with the triangular point polished to a bright finish. Initially I use
to attach the graver to a heavy tool like the ones gardeners use for
pooling out weeds in the gardens and use the thing like a small
heavy hammer but eventually I made a device to hold the graver in the
hammerpiece. Last week I saw a carbide point together with a diamond
point in one of my catalogs the carbide one leaves a deeper textured
finish . In fact the carbide point is way more expensive than the
diamond point. One thing I have learnt about this. No manufacturer is
going to tell you a secret about this finish and the
secret lies in how bright you can polish your graver Marco


#8

Sounds like it might be a texture using a hammer tool with a sharp
point. The hammer tool caused an up down stroke with the amount of
impact being adjustable. The silver is first polished then the tool
is used. It give the silver a grainy shinny surface.

Lee


#9
   hi i'm trying to find out how to recreate a finish that i have
seen on a collection of silver jewellery on sale here in the uk -
it's called the 'dazzle' collection and can bee seen on the
manufacturers website - http://www.kitheath.com   basically it is
a glittery finish produced by heavily randomly pitting/marking the
surface of the silver to give a rough 'glittery' finish.  anyone
got any ideas as to how this is achieved? 

Hi, This particular finish you are looking for is not done with a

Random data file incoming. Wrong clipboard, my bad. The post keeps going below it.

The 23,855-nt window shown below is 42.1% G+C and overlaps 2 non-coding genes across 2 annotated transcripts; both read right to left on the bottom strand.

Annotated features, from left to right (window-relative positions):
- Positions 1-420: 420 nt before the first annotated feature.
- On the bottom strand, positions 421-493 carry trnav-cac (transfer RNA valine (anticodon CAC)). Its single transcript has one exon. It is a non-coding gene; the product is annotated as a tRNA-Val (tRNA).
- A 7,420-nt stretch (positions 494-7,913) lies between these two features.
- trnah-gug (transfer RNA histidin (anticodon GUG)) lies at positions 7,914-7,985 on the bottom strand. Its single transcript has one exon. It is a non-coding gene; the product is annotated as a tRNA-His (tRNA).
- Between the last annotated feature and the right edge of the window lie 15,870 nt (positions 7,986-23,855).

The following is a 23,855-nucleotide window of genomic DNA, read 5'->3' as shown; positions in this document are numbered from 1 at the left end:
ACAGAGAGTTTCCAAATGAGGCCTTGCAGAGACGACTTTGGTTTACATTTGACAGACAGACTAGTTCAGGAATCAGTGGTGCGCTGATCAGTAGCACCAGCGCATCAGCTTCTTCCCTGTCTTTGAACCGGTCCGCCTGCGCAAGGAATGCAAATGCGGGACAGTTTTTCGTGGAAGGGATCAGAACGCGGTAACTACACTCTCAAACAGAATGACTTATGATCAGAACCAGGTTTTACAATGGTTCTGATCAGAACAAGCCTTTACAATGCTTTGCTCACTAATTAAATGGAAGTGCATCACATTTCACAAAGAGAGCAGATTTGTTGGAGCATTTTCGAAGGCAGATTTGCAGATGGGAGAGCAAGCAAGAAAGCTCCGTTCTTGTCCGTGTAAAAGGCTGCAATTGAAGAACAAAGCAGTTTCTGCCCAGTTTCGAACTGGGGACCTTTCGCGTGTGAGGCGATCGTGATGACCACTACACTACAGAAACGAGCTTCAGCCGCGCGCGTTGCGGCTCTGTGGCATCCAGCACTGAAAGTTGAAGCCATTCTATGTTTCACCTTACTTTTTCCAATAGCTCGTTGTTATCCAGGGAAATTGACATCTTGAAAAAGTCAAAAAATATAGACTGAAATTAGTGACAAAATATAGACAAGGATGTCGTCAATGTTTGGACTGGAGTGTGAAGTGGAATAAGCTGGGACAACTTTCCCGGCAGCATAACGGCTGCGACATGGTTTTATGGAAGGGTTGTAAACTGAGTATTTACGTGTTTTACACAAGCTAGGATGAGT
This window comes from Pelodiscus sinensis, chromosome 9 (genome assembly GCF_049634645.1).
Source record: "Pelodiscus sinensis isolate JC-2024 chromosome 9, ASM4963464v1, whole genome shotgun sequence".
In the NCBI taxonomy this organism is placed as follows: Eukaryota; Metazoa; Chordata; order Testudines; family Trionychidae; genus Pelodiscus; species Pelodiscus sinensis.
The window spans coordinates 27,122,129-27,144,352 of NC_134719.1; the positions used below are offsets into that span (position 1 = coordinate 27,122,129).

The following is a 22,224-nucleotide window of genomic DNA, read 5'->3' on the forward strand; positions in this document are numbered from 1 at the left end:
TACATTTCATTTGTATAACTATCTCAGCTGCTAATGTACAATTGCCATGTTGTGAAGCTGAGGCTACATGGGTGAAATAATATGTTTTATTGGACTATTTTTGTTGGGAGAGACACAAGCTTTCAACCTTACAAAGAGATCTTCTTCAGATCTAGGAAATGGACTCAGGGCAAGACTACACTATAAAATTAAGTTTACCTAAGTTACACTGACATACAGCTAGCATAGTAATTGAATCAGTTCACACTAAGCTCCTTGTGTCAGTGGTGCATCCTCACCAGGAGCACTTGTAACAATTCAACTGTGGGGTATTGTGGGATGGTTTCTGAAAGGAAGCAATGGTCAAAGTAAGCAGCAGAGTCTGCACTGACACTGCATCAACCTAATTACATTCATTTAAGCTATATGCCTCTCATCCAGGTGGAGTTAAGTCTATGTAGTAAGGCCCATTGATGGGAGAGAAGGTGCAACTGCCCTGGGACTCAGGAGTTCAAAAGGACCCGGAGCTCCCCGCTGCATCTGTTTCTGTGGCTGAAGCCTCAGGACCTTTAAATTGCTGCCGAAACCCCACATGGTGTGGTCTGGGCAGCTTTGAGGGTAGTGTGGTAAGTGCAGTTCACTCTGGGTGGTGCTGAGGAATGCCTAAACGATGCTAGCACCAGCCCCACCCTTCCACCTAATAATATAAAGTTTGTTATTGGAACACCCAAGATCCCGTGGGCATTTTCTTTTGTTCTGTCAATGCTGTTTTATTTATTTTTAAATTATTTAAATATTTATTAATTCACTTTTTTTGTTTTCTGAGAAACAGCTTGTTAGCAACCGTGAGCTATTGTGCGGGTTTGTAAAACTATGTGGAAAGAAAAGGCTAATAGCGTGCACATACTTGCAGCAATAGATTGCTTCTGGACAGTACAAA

diamond flywheel cutter. This is done using a pointed tool with a
tiny diamond set in the end… Imagine a Burr with the head cut off,
then setting a diamond in the tip… This tool is then used in a
hammer hand piece that attaches to a flex shaft such as a Foredom.
There are also air operated hammer hand pieces that work.

When the Hammer handpiece moves the tool up and down, the diamond
tip impacts with your work surface and creates very tiny rough
impressions that sparkles brilliantly… it takes a bit of time to
texture a surface with this method ,but well worth the effort …
And very costly in production as it is quite time consuming. This
makes a textured surface that no other tool can do…

These used to be available from various supply companies, But it is
fairly easy to make if you have some stonesetting knowledge and a
tiny diamond. I believe these used to cost $40- $80…, but can be
made by hand for only a few dollars and some labor. Daniel Grandi

We do casting ,finishing and a whole lot more for designers,
jewelers, and people in the trade. Contact us off list at
sales@racecarjewelry.com


#10

The catalog for the Foredom company shows diamond hammer points for
$19.50 and carbide points for $5.00. A standard hammer shank is
$3.50. These prices seem quite reasonable to me. If you want more
info call the company and request catalog #325 and price list #300.
You will find a large quantity of good items for our work in these
catalogs. Phone no. is 203-796-7861 or on the web at
www.foredom.com

Lewis F. Elrod, CFE
Silver Fox Gallery